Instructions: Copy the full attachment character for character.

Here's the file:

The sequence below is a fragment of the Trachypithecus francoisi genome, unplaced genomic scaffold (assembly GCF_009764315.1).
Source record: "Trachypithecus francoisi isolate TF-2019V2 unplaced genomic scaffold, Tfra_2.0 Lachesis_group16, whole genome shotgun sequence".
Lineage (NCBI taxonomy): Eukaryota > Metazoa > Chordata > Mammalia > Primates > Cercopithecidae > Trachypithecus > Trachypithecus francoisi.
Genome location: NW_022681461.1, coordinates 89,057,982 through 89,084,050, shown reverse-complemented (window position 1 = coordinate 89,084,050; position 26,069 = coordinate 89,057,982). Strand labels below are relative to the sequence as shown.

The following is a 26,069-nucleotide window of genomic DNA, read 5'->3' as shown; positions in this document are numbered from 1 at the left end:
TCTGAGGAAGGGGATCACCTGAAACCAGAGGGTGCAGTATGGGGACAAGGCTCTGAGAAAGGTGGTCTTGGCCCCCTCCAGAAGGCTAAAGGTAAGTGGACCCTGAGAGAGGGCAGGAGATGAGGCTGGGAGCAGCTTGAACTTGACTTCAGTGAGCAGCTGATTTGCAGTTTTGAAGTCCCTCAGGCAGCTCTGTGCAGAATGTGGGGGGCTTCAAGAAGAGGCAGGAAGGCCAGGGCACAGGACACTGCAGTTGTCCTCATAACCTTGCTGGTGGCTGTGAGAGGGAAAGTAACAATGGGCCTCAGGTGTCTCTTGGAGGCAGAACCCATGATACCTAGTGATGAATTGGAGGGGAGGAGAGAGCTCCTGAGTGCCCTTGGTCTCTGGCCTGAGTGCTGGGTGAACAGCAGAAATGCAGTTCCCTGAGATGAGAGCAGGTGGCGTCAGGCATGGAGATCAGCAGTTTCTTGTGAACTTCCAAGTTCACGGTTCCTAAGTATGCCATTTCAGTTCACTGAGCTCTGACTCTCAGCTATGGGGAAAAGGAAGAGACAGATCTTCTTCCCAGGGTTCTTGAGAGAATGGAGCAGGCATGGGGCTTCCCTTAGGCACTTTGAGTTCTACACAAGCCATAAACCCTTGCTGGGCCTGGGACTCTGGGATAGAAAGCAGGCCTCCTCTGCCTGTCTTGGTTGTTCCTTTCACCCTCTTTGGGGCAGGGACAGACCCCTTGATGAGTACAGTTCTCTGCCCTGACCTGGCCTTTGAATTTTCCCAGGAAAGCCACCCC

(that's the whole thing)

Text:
The sequence below is a fragment of the Trachypithecus francoisi genome, unplaced genomic scaffold (assembly GCF_009764315.1).
Source record: "Trachypithecus francoisi isolate TF-2019V2 unplaced genomic scaffold, Tfra_2.0 Lachesis_group16, whole genome shotgun sequence".
Lineage (NCBI taxonomy): Eukaryota > Metazoa > Chordata > Mammalia > Primates > Cercopithecidae > Trachypithecus > Trachypithecus francoisi.
Genome location: NW_022681461.1, coordinates 89,057,982 through 89,084,050, shown reverse-complemented (window position 1 = coordinate 89,084,050; position 26,069 = coordinate 89,057,982). Strand labels below are relative to the sequence as shown.

The following is a 26,069-nucleotide window of genomic DNA, read 5'->3' as shown; positions in this document are numbered from 1 at the left end:
TCTGAGGAAGGGGATCACCTGAAACCAGAGGGTGCAGTATGGGGACAAGGCTCTGAGAAAGGTGGTCTTGGCCCCCTCCAGAAGGCTAAAGGTAAGTGGACCCTGAGAGAGGGCAGGAGATGAGGCTGGGAGCAGCTTGAACTTGACTTCAGTGAGCAGCTGATTTGCAGTTTTGAAGTCCCTCAGGCAGCTCTGTGCAGAATGTGGGGGGCTTCAAGAAGAGGCAGGAAGGCCAGGGCACAGGACACTGCAGTTGTCCTCATAACCTTGCTGGTGGCTGTGAGAGGGAAAGTAACAATGGGCCTCAGGTGTCTCTTGGAGGCAGAACCCATGATACCTAGTGATGAATTGGAGGGGAGGAGAGAGCTCCTGAGTGCCCTTGGTCTCTGGCCTGAGTGCTGGGTGAACAGCAGAAATGCAGTTCCCTGAGATGAGAGCAGGTGGCGTCAGGCATGGAGATCAGCAGTTTCTTGTGAACTTCCAAGTTCACGGTTCCTAAGTATGCCATTTCAGTTCACTGAGCTCTGACTCTCAGCTATGGGGAAAAGGAAGAGACAGATCTTCTTCCCAGGGTTCTTGAGAGAATGGAGCAGGCATGGGGCTTCCCTTAGGCACTTTGAGTTCTACACAAGCCATAAACCCTTGCTGGGCCTGGGACTCTGGGATAGAAAGCAGGCCTCCTCTGCCTGTCTTGGTTGTTCCTTTCACCCTCTTTGGGGCAGGGACAGACCCCTTGATGAGTACAGTTCTCTGCCCTGACCTGGCCTTTGAATTTTCCCAGGAAAGCCACCCC